EP19900118948 EP0425830B1 (en) 1989-10-24 1990-10-04 Minimizing mercury condensation in two layer fluorescent lamps
JP28454190A JP2983607B2 (en) 1989-10-24 1990-10-24 lamp

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Cited By (18)

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Publication number Priority date Publication date Assignee Title
US5258689A (en) * 1991-12-11 1993-11-02 General Electric Company Fluorescent lamps having reduced interference colors
US5539277A (en) * 1992-12-28 1996-07-23 General Electric Company Fluorescent lamp having high resistance conductive coating adjacent the electrodes
US5619096A (en) * 1992-12-28 1997-04-08 General Electric Company Precoated fluorescent lamp for defect elimination
US5731659A (en) * 1996-05-13 1998-03-24 General Electric Company Fluorescent lamp with phosphor coating of multiple layers
US5838100A (en) * 1995-10-11 1998-11-17 General Electric Company Fluorescent lamp having phosphor layer with additive
US6528938B1 (en) 2000-10-23 2003-03-04 General Electric Company Fluorescent lamp having a single composite phosphor layer
US6531814B1 (en) 2000-02-17 2003-03-11 General Electric Company Fluorescent lamp coating and coating recycling method
US6534910B1 (en) * 2000-09-06 2003-03-18 Koninklijke Philips Electronics N.V. VHO lamp with reduced mercury and improved brightness
US20030189409A1 (en) * 2002-04-08 2003-10-09 General Electric Company Fluorescent lamp
US20040032204A1 (en) * 2002-08-19 2004-02-19 Lite-On Electronics, Inc. Method for manufacturing white light source
US7282848B2 (en) 2003-05-22 2007-10-16 General Electric Company Fluorescent lamp having phosphor layer that is substantially free from calcium carbonate
US20080231161A1 (en) * 2005-09-26 2008-09-25 Koninklijke Philips Electronics, N.V. Low-Mercury-Consuming Fluorescent Lamps with Phosphor/Alumina-Containing Layer
US20090079324A1 (en) * 2007-09-20 2009-03-26 Istvan Deme Fluorescent lamp
US20120286645A1 (en) * 2011-05-13 2012-11-15 Cohen William Erwin Lamp with phosphor composition for improved lumen performance, and method for making same
US8461753B2 (en) 2011-10-25 2013-06-11 General Electric Company Fluorescent lamp with multi-layer phosphor coating
US20140134330A1 (en) * 2012-09-02 2014-05-15 Global Tungsten and Powders Corporation Method for reducing tb and eu usage in tri-band phosphor fluorescent lamps
US8851950B2 (en) * 2012-09-26 2014-10-07 General Electric Company Recyclability of fluorescent lamp phosphors
US9142397B2 (en) 2011-10-25 2015-09-22 General Electric Company High color rendering index fluorescent lamp with multi-layer phosphor coating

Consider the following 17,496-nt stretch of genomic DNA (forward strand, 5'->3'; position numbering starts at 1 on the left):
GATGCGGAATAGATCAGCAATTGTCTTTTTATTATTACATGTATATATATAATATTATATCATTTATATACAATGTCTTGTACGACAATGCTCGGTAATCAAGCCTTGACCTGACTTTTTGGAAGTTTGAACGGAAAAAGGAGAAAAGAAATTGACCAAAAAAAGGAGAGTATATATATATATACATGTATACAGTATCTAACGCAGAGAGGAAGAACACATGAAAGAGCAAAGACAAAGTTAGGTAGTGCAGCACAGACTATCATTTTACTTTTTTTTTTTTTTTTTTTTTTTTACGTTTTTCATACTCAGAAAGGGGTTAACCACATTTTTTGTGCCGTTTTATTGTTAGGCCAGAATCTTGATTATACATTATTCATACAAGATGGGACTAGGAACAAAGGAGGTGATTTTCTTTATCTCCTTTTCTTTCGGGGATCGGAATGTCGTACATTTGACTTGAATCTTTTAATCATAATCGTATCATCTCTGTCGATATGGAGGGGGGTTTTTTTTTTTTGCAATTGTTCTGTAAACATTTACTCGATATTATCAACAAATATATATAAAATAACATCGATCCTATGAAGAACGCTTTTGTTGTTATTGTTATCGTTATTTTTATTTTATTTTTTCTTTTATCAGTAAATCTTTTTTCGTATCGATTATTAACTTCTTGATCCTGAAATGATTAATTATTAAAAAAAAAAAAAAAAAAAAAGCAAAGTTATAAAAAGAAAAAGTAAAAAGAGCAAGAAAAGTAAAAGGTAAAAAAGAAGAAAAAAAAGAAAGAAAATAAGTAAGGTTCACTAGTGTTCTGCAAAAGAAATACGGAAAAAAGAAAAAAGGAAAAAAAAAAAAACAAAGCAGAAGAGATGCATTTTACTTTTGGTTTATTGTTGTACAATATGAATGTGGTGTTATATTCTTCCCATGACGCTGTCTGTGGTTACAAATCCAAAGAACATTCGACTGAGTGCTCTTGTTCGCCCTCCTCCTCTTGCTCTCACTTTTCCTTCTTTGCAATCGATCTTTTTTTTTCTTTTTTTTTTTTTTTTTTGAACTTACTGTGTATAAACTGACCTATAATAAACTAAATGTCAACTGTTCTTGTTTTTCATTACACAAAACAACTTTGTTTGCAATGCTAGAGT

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KR0164442B1 (en) * 1993-08-03 1999-01-15 호소야 레이지 Element phosphorescent
DE69824034D1 (en) * 1997-11-06 2004-06-24 Matsushita Electric Ind Co Ltd Phosphor, phosphor powder, plasma display panel and the manufacturing processes DERS live
DE19844879A1 (en) * 1998-09-30 2000-04-06 Patent Treuhand Ges Fuer Elektrische Gluehlampen Mbh Phosphor mixture and fluorescent lamp for Food lighting
US6965193B2 (en) 2002-12-12 2005-11-15 General Electric Company Red phosphors for use in high CRI fluorescent lamps
US6867536B2 (en) 2002-12-12 2005-03-15 General Electric Company Blue-green phosphor for fluorescent lighting applications
EP2023374A3 (en) * 2007-08-03 2009-11-18 LightTech Lámpatechnológia Kft. UV tanning lamp with controlled irradiance

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Cited By (24)

* Cited by examiner, † Cited by third party
Publication number Priority date Publication date Assignee Title
US5258689A (en) * 1991-12-11 1993-11-02 General Electric Company Fluorescent lamps having reduced interference colors
US5539277A (en) * 1992-12-28 1996-07-23 General Electric Company Fluorescent lamp having high resistance conductive coating adjacent the electrodes
US5619096A (en) * 1992-12-28 1997-04-08 General Electric Company Precoated fluorescent lamp for defect elimination
US5838100A (en) * 1995-10-11 1998-11-17 General Electric Company Fluorescent lamp having phosphor layer with additive
US5731659A (en) * 1996-05-13 1998-03-24 General Electric Company Fluorescent lamp with phosphor coating of multiple layers
US5944572A (en) * 1996-05-13 1999-08-31 General Electric Company Fluorescent lamp with phosphor coating of multiple layers
US6531814B1 (en) 2000-02-17 2003-03-11 General Electric Company Fluorescent lamp coating and coating recycling method
US6534910B1 (en) * 2000-09-06 2003-03-18 Koninklijke Philips Electronics N.V. VHO lamp with reduced mercury and improved brightness
US6528938B1 (en) 2000-10-23 2003-03-04 General Electric Company Fluorescent lamp having a single composite phosphor layer
US20030189409A1 (en) * 2002-04-08 2003-10-09 General Electric Company Fluorescent lamp
US6841939B2 (en) * 2002-04-08 2005-01-11 General Electric Company Fluorescent lamp
US20040032204A1 (en) * 2002-08-19 2004-02-19 Lite-On Electronics, Inc. Method for manufacturing white light source
US7059927B2 (en) * 2002-08-19 2006-06-13 Lite On Technology Corporation Method for manufacturing white light source
US7282848B2 (en) 2003-05-22 2007-10-16 General Electric Company Fluorescent lamp having phosphor layer that is substantially free from calcium carbonate
US20080231161A1 (en) * 2005-09-26 2008-09-25 Koninklijke Philips Electronics, N.V. Low-Mercury-Consuming Fluorescent Lamps with Phosphor/Alumina-Containing Layer
US20090079324A1 (en) * 2007-09-20 2009-03-26 Istvan Deme Fluorescent lamp
US20120286645A1 (en) * 2011-05-13 2012-11-15 Cohen William Erwin Lamp with phosphor composition for improved lumen performance, and method for making same
US8704438B2 (en) * 2011-05-13 2014-04-22 General Electric Company Lamp with phosphor composition for improved lumen performance, and method for making same
US8461753B2 (en) 2011-10-25 2013-06-11 General Electric Company Fluorescent lamp with multi-layer phosphor coating
CN103998570A (en) * 2011-10-25 2014-08-20 通用电气公司 Fluorescent lamp with multi-layer phosphor coating
US9142397B2 (en) 2011-10-25 2015-09-22 General Electric Company High color rendering index fluorescent lamp with multi-layer phosphor coating
CN103998570B (en) * 2011-10-25 2017-08-25 通用电气公司 Comprising a multilayer fluorescent phosphor coating
US20140134330A1 (en) * 2012-09-02 2014-05-15 Global Tungsten and Powders Corporation Method for reducing tb and eu usage in tri-band phosphor fluorescent lamps
US8851950B2 (en) * 2012-09-26 2014-10-07 General Electric Company Recyclability of fluorescent lamp phosphors

Also Published As

Publication number Publication date Type
JPH03184253A (en) 1991-08-12 application
DE69010306D1 (en) 1994-08-04 grant
JP2983607B2 (en) 1999-11-29 grant
EP0425830B1 (en) 1994-06-29 grant
EP0425830A1 (en) 1991-05-08 application
DE69010306T2 (en) 1995-01-19 grant